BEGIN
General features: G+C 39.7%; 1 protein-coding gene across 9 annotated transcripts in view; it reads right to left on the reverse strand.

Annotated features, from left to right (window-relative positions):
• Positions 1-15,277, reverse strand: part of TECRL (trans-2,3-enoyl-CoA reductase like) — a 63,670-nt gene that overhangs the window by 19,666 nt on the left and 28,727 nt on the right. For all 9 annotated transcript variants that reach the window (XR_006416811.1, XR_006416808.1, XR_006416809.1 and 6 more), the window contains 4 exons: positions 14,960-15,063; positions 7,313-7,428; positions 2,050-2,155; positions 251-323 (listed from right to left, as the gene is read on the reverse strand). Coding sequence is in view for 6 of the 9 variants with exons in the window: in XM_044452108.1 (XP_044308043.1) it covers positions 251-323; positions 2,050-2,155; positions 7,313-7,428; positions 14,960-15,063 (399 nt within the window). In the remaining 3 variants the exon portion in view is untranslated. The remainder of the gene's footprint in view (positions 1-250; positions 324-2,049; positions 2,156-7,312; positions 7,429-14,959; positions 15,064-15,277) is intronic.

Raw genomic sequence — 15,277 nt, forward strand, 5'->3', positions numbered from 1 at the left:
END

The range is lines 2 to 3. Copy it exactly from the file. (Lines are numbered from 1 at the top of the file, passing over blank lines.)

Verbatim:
Annotated features, from left to right (window-relative positions):
• Positions 1-15,277, reverse strand: part of TECRL (trans-2,3-enoyl-CoA reductase like) — a 63,670-nt gene that overhangs the window by 19,666 nt on the left and 28,727 nt on the right. For all 9 annotated transcript variants that reach the window (XR_006416811.1, XR_006416808.1, XR_006416809.1 and 6 more), the window contains 4 exons: positions 14,960-15,063; positions 7,313-7,428; positions 2,050-2,155; positions 251-323 (listed from right to left, as the gene is read on the reverse strand). Coding sequence is in view for 6 of the 9 variants with exons in the window: in XM_044452108.1 (XP_044308043.1) it covers positions 251-323; positions 2,050-2,155; positions 7,313-7,428; positions 14,960-15,063 (399 nt within the window). In the remaining 3 variants the exon portion in view is untranslated. The remainder of the gene's footprint in view (positions 1-250; positions 324-2,049; positions 2,156-7,312; positions 7,429-14,959; positions 15,064-15,277) is intronic.